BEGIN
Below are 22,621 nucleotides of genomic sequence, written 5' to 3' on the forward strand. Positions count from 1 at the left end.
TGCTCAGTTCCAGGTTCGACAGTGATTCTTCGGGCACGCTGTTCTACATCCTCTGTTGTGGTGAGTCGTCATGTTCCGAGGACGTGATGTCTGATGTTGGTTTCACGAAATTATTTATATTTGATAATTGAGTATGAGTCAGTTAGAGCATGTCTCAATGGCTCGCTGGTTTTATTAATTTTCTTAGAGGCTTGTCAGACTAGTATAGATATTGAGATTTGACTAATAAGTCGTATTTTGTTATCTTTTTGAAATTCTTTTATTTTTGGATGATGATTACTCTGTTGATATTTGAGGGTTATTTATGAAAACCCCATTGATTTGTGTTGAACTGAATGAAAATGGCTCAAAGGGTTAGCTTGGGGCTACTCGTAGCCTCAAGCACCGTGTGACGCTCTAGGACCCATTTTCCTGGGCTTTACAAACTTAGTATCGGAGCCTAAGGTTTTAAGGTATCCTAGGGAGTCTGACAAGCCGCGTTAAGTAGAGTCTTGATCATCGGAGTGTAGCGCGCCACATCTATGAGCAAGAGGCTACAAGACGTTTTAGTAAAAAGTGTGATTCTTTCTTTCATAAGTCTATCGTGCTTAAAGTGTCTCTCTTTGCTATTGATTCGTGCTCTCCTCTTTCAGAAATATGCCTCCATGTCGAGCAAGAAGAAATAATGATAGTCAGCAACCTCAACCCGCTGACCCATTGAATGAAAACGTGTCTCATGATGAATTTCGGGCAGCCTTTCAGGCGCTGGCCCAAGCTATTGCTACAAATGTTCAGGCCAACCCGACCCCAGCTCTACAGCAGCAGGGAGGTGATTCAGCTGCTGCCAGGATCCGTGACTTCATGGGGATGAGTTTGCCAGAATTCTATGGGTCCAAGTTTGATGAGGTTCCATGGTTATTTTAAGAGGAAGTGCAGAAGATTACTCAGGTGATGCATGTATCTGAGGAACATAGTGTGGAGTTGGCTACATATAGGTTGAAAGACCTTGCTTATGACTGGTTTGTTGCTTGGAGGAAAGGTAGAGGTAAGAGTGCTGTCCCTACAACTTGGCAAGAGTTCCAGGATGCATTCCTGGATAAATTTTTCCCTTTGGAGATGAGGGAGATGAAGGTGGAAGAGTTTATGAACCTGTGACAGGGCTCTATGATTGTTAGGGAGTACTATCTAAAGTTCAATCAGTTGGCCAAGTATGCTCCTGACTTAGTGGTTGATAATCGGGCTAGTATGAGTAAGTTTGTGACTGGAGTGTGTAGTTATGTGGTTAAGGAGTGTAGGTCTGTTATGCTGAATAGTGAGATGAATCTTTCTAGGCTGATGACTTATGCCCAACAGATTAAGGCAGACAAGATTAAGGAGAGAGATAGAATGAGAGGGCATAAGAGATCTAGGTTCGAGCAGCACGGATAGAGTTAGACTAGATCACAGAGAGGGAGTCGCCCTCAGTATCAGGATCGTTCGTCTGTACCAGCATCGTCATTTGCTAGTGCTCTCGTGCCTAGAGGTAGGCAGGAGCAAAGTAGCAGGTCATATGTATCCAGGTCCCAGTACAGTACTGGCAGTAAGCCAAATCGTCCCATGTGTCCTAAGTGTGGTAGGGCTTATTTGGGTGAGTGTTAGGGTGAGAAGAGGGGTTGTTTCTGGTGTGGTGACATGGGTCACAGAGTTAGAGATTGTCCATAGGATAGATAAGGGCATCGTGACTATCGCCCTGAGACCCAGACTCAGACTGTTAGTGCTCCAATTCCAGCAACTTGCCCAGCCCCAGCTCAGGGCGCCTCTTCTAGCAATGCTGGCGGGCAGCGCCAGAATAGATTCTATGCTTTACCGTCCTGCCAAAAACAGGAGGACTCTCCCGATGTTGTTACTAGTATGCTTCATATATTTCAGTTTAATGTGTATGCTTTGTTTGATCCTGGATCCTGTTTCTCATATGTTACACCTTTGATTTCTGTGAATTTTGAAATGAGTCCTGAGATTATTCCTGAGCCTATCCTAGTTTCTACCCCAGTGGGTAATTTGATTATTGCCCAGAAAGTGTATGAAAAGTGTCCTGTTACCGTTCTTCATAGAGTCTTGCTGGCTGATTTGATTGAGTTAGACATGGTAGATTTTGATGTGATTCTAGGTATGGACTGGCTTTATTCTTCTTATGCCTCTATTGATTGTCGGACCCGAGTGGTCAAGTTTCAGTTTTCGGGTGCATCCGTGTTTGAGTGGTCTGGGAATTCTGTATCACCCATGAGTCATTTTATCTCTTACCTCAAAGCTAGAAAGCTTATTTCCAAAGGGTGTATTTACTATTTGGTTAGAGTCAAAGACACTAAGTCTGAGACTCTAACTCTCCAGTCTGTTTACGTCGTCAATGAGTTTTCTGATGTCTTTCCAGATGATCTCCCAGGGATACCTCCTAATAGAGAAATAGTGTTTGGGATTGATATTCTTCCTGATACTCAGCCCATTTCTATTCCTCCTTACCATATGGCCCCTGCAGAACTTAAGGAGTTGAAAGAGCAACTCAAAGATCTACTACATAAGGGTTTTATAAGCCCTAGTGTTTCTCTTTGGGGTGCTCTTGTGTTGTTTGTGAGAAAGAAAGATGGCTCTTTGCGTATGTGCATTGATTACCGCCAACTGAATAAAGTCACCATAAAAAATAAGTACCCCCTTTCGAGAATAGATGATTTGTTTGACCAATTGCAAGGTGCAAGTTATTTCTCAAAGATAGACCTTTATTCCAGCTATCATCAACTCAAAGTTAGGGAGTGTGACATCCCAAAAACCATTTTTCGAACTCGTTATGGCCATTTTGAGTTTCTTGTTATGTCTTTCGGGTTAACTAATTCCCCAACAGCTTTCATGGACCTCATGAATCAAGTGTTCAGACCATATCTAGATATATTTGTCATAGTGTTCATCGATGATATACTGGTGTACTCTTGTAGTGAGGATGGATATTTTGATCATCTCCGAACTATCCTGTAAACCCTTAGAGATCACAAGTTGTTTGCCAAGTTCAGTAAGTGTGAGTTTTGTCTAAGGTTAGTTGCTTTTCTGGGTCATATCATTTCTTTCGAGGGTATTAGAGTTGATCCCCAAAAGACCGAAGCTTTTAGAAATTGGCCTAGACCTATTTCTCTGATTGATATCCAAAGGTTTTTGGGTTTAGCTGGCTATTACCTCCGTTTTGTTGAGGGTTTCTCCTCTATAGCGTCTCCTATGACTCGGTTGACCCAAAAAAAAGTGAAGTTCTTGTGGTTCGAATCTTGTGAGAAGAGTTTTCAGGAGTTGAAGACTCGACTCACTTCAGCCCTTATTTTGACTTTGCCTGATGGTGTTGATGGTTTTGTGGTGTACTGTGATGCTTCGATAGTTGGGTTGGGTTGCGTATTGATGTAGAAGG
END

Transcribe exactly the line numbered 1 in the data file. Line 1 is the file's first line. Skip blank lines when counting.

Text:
Below are 22,621 nucleotides of genomic sequence, written 5' to 3' on the forward strand. Positions count from 1 at the left end.